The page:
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How to go vegan

We find out why Veganuary’s founders are making it easier to go vegan any time, anywhere
How to go vegan

This article first appeared in our winter ’18 issue of MyGreenPod Magazine, The Resolution Revolution. Click here to subscribe to our digital edition and get each issue delivered straight to your inbox

Jane Land initially thought her partner Matthew Glover was slurring his words when he blurted ‘VEE-GAN-U-ARY’ during a wine-fuelled conversation in their living room. ‘Maybe he was’, Jane said, ‘but it actually made sense!’

As vegans, the pair had been ‘horrified’ to discover how animals are treated in the mainstream food system. ‘Becoming vegan is one of the best things an individual can do to reduce animal suffering,’ explains Matthew. ‘And we know that people who change a behaviour for a month find it easier to change habits in the long term. January seemed a logical time to encourage the shift to veganism, as it’s when people commit to New Year’s resolutions that will improve their own lives and also help others.’

Within a couple of months, Jane and Matthew had created a brand and website, and the very first Veganuary was run late at night from their bedroom; they were entrepreneur and English teacher by day, animal campaigners by night.

Since that wine-soaked autumn evening of 2013, ‘the new month with the weird name’ keeps getting bigger and better. There has been a 20-fold increase in the number of people pledging to ditch meat and dairy for the month of January, and the campaign continues to double in size every year. 60,000 took the pledge in 2017 and this year, Jane and Matthew estimate a further 150,000 are taking part.

Going vegannual

But Veganuary isn’t just about January any more; a new ‘Try Vegan This Month’ initiative is helping anyone to go animal-free at any time of the year.

Participants who sign up will receive all the same love and support from the Veganuary team as those who take part during January, including access to global advice on a closed, 10,000-strong Facebook group and daily emails on the practicalities and benefits of trying a vegan diet.

Help is also at hand from the new book, How To Go Vegan (available from Waterstones and Amazon). The result of a partnership between Hodder & Stoughton and Veganuary, this accessible, practical guide to going vegan makes replacing meat and dairy products easy and fun. ‘Being vegan doesn’t have to be tough or scary and we want as many people as possible to give it a try’, Matthew told us. ‘Our book is designed to help people along that journey, and it will be a useful tool for friends and family, too.’

A lifestyle in demand

The chances are you now know at least one vegan; research commissioned by The Vegan Society found a 260% increase in the number of UK vegans over the past 10 years. More recently, our biggest supermarket chain, Tesco, announced that demand for vegetarian and vegan ready meals and snacks soared by 40% in just 12 months.

In three years, ‘vegan’ internet searches have risen 221% and ‘dairy free’ by 91%. These steadily growing food trends reflect people’s desire for long-term change in their eating habits. We’re turning our backs on fads and quick fixes and opting instead for whole, real-food diets.

One company benefiting from these changes is Veganuary sponsor Tideford Organics, which has seen a 43% growth in sales since switching to fully plant-based products. Lynette Sinclair, the company’s MD, said, ‘On top of such a positive sales increase, we’ve calculated the environmental impact of our new range. Tideford has saved 63,000kg of CO2 this year – the same amount of carbon stored by 74 acres of forest in one year, or the equivalent of switching over 2,000 incandescent lightbulbs to LEDs.’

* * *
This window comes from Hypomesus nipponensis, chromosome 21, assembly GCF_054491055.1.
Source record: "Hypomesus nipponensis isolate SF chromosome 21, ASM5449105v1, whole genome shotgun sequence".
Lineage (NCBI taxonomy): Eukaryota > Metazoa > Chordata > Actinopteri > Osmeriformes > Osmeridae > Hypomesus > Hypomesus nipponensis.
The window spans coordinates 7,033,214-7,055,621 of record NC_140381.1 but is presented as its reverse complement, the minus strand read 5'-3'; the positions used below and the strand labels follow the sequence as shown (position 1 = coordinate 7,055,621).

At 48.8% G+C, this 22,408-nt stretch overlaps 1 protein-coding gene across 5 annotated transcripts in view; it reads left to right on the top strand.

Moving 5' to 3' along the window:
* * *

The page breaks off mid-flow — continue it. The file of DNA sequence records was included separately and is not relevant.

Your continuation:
Jane Land and Matthew Glover, founders of Veganuary
Jane Land and Matthew Glover, founders of Veganuary

Star appeal

The potential impact of business-wide shifts is huge, but individuals can also make a big difference. Calculations suggest that each person’s commitment to Veganuary can spare the suffering of 30 animals and save carbon emissions equivalent to driving 1,500km in your car.

The internet, and social media in particular, has been key to getting this information out to a wider and more diverse audience than ever before. Information is only a few clicks away, and celebrities with serious social clout, ranging from Lewis Hamilton to Beyoncé, are giving the movement a nudge with public endorsements of a plant-based diet.

In her foreword to the new How To Go Vegan book, Harry Potter star Evanna Lynch wrote, ‘this is a beautiful, inspiring, information-packed tome, which feels like a friendly vegan fairy godmother taking your hand and guiding you down your personal tailor-made path to becoming the best vegan you can be.’

And that, in a nutshell, is what Veganuary tries to be.

Make it happen

Egg-free baking
Aquafaba – the liquid in a can of chickpeas – is a great egg replacement when baking.
Three tablespoons are roughly equal to one whole egg, while two tablespoons can be used in place of one egg white.

How to milk a nut
It’s easy to find a substitute for milk; most supermarkets carry an almond, hemp, soy or rice milk alternative – or you could make your own by blitzing 1.5 cups of nuts with 2.5 cups of water (add a couple of dates to sweeten). If you like a foamy latte, Oatly’s Oat Drink Barista Edition froths up beautifully.

Sugar hit
Honey’s off the menu, but plenty of sweet products – including Original and Golden Oreos, McVitie’s Chocolate Chip Hobnobs, Co-op Jam Doughnuts and Jus Rol’s Pain Au Chocolat, Croissants and Cinnamon Swirls – are, surprisingly, vegan.

Click here to take the month-long vegan pledge any time of the year.

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